July 2022 Market Update – Professional Indemnity

The market remains challenging. Some professionals cannot get cover, and if they can, it is cost prohibitive, and on ‘narrow’ wording. Those most impacted classes are construction professionals, followed by financial services professionals. The positive trend is that capacity is beginning to emerge from Lloyd’s of London. That said the intended narrowing of appetite by AIG will impact financial services and construction professionals. We have observed the following across the various professions:

Accountants and auditors

An uplift of between 15 to 20 per cent has been observed. Where a practice has claims that have materialised; are involved in the audit of listed companies or financial institutions; undertake business valuations; advise on complex tax structures; and advise on mergers and acquisitions; there is limited or no insurer appetite. Claims against accountant practitioners from COVID-19 have materialised.

Financial advisers

We are aware of 14 insurers offering quotations in this class. Each have varying appetite. A key issue for the profession is the extent to which AIG’s withdrawal will significantly impact rating. The profession’s peak bodies and Government continue to work on reform to ensure adequate compensatory benefits exist for consumers of financial advice. The cost of a scheme of last resort will simply put more pressure on cost for the profession.

Insurer concern will now turn to the broader economic issues which may impact the class: rising interest rates and the cost of living ordinarily involve redemption of investments. The Australian Financial Complaints Authority continues to exacerbate the longevity and cost of claims.

We are seeing increases of between 20 to 30 per cent. This however will vary significantly depending on the approved product list. Structured products, unregistered schemes, development funding investments and those with digital asset products are all of concern. Those who operate managed discretionary accounts and have clients with gearing are also non-preferred.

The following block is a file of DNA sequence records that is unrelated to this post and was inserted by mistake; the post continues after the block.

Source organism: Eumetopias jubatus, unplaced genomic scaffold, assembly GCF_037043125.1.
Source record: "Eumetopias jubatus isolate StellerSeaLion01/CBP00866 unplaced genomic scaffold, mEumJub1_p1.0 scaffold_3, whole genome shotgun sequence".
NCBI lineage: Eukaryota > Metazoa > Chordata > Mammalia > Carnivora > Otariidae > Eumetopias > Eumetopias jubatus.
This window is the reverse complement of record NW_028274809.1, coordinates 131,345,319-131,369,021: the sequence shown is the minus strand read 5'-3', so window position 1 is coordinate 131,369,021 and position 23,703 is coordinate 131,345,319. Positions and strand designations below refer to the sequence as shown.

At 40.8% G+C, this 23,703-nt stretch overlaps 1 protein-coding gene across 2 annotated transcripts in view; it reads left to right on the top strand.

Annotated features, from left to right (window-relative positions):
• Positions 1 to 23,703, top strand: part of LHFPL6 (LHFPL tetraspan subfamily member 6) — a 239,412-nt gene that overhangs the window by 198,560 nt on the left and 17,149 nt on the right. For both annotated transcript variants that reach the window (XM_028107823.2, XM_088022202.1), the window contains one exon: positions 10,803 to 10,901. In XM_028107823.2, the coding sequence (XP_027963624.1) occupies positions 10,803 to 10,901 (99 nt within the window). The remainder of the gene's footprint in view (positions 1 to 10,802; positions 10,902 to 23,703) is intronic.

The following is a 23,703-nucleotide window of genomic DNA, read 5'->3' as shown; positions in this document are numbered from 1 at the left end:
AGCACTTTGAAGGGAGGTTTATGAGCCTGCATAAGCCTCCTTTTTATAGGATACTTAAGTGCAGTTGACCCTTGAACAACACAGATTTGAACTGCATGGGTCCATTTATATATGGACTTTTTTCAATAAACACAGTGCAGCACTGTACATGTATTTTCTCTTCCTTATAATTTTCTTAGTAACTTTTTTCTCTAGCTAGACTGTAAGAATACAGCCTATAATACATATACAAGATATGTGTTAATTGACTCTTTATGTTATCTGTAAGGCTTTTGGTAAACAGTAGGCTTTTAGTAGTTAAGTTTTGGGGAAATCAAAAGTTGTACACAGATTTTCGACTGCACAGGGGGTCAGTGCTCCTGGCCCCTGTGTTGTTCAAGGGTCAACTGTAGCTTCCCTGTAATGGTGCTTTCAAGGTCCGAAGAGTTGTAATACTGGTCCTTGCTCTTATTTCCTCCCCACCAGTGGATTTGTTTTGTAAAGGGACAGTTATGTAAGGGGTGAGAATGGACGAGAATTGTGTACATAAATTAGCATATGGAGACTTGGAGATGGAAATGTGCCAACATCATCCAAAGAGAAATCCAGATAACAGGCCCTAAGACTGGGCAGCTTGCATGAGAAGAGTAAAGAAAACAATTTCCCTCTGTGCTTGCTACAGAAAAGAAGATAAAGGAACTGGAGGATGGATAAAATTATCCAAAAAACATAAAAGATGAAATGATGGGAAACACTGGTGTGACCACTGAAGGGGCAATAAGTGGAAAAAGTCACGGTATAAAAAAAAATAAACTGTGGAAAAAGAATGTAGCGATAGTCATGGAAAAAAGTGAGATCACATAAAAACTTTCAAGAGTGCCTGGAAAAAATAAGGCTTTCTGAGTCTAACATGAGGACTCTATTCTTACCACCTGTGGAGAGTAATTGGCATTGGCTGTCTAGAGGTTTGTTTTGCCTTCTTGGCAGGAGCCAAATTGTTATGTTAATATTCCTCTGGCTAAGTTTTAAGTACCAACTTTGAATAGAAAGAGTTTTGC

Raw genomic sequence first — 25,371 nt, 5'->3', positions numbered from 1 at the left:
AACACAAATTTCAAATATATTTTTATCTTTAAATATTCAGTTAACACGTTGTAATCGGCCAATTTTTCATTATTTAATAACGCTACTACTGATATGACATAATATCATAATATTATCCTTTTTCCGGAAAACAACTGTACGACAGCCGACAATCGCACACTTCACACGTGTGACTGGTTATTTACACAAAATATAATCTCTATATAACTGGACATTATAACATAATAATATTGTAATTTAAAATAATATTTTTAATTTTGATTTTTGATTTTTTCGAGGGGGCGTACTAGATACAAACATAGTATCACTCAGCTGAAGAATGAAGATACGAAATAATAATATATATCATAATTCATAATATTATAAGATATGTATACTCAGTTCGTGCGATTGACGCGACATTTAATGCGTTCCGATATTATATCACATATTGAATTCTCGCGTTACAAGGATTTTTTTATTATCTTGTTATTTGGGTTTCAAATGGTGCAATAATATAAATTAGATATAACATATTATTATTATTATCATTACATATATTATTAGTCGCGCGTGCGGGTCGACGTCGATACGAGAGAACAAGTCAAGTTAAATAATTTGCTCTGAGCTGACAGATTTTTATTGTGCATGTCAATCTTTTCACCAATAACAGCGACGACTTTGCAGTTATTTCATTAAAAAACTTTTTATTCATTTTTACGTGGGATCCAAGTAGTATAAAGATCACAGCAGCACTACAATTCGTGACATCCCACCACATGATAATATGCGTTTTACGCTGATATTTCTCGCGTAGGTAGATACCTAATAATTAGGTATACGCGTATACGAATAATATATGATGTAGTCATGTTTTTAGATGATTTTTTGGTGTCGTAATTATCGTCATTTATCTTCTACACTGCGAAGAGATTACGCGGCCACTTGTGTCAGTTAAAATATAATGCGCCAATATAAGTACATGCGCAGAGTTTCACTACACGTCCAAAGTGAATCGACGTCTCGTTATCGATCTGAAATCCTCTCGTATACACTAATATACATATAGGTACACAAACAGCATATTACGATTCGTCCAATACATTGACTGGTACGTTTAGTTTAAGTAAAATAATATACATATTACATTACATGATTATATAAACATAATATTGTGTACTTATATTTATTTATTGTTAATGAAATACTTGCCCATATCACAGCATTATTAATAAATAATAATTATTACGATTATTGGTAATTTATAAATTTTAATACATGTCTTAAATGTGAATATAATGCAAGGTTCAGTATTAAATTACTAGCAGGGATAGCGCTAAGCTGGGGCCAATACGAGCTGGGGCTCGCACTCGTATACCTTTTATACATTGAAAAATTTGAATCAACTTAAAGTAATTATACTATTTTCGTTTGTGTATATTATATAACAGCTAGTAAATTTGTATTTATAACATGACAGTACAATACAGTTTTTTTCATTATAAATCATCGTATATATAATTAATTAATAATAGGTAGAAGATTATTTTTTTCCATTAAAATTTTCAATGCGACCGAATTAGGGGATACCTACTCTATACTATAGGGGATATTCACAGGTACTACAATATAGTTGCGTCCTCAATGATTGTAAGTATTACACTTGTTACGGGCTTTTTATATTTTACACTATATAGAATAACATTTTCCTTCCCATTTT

Investment and fund managers

Overseas regulated and unregulated capacity has emerged. There is a wider appetite for the class: but at this stage no commensurate reduction in premium.

Funds that comprise retail investors have limited access to the insurance market. Where underlying investments include agricultural, carbon, mortgage, residential property, or any development assets, there is very limited appetite.

Schemes comprising sophisticated wholesale investors into direct property, equities and private equity investments are favoured. As foreshadowed in our last update there is now appetite for crypto funds and digital assets but these remain challenging placements and cover is costly.

Licensees for hire remain difficult to place, particularly where their corporate authorised representatives have varying types of underlying assets or have retail authorisations. Insurers are insisting licensees have strict protocols in place as regards oversight of Contractors’ All Risks (CARs) as a prerequisite when considering offering terms.